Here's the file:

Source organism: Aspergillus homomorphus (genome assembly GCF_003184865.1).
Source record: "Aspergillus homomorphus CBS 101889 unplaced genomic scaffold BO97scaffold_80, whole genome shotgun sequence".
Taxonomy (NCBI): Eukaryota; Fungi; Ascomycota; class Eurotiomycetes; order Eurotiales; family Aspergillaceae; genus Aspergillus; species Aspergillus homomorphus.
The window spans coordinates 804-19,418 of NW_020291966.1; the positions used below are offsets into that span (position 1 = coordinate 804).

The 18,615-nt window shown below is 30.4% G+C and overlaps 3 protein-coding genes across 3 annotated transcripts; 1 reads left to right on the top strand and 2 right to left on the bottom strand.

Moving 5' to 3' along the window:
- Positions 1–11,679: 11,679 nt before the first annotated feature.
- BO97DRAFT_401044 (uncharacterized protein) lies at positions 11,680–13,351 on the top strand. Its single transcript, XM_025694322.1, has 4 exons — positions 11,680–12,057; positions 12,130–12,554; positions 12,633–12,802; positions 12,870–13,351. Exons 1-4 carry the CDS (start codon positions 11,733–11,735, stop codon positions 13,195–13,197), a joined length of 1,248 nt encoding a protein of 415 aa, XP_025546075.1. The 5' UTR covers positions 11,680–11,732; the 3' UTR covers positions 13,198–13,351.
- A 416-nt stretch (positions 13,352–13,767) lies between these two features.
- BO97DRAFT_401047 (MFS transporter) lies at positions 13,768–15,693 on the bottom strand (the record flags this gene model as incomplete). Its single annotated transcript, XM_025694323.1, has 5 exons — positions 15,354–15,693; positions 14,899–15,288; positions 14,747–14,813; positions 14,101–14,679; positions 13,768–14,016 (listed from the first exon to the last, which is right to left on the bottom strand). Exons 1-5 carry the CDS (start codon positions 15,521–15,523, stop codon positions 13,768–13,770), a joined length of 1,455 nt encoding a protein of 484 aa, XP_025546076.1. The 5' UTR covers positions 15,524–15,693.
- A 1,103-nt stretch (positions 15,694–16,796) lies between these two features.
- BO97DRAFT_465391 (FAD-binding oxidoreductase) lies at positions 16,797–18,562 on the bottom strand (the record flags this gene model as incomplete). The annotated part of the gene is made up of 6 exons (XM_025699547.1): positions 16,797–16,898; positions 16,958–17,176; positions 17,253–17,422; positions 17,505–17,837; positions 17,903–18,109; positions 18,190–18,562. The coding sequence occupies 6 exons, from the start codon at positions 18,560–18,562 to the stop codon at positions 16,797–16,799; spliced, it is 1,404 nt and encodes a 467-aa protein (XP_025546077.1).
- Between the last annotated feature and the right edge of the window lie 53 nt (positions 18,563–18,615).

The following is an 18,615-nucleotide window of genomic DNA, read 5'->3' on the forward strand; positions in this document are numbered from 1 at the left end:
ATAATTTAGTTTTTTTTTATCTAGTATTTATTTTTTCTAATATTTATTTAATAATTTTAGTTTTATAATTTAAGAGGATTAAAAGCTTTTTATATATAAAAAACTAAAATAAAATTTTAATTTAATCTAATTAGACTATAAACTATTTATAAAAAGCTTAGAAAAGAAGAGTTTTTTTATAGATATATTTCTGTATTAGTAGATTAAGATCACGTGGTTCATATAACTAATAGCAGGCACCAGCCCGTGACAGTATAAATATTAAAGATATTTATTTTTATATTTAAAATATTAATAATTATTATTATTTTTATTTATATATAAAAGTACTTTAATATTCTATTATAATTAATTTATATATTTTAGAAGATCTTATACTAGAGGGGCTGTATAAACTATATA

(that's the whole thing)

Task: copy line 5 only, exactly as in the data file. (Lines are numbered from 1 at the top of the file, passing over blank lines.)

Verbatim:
The 18,615-nt window shown below is 30.4% G+C and overlaps 3 protein-coding genes across 3 annotated transcripts; 1 reads left to right on the top strand and 2 right to left on the bottom strand.